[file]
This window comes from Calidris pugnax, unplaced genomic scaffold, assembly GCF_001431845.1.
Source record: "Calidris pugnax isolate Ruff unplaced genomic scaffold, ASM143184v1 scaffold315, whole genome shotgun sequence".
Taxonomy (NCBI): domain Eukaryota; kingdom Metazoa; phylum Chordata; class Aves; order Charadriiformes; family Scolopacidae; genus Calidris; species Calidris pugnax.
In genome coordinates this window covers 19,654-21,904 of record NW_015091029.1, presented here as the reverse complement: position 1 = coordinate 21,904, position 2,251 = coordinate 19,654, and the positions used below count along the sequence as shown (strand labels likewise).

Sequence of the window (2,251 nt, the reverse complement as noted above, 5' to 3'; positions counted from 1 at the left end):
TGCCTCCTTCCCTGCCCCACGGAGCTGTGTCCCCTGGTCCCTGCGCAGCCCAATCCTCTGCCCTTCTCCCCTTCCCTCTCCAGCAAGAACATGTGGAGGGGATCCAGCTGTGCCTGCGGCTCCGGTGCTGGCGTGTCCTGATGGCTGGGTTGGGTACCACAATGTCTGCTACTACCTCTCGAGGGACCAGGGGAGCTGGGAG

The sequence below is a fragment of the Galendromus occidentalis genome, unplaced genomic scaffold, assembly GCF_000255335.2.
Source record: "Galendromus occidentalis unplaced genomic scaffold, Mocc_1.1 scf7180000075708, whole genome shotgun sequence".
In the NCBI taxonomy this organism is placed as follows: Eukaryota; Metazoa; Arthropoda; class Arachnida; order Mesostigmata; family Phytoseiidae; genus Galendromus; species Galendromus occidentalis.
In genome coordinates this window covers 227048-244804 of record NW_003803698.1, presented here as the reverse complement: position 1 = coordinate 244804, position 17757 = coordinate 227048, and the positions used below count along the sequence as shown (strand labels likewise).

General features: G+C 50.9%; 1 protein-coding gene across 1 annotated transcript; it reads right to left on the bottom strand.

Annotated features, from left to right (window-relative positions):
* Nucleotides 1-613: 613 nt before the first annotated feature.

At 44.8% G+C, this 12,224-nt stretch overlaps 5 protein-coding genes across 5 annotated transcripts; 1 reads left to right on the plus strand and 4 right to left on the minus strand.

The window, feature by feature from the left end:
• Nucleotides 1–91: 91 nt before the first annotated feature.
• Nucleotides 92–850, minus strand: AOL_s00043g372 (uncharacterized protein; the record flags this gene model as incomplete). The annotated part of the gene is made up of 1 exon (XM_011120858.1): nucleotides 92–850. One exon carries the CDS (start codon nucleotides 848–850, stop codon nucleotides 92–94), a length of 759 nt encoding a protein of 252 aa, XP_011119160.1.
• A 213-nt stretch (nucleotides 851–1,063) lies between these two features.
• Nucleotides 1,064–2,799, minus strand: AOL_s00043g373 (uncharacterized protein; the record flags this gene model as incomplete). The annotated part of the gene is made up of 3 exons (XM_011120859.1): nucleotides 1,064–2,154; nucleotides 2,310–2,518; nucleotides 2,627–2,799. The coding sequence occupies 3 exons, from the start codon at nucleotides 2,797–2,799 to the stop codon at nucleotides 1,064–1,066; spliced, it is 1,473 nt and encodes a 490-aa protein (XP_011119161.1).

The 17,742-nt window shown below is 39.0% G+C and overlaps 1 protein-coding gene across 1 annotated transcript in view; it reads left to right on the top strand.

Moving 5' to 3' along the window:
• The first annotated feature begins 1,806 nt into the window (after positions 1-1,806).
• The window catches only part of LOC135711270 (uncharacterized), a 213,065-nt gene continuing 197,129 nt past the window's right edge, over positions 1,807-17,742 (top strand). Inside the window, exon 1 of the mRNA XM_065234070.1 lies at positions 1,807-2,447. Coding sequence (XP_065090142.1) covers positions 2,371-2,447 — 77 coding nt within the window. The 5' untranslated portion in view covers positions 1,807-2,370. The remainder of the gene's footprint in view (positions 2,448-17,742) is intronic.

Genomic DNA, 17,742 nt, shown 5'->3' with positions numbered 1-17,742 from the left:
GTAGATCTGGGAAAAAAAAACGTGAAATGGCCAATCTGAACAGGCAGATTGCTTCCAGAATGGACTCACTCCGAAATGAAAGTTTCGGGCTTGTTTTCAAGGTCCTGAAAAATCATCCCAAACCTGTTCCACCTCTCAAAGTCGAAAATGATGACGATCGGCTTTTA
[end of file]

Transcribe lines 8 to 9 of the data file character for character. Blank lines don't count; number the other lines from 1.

Source record: "Galendromus occidentalis unplaced genomic scaffold, Mocc_1.1 scf7180000075708, whole genome shotgun sequence".
In the NCBI taxonomy this organism is placed as follows: Eukaryota; Metazoa; Arthropoda; class Arachnida; order Mesostigmata; family Phytoseiidae; genus Galendromus; species Galendromus occidentalis.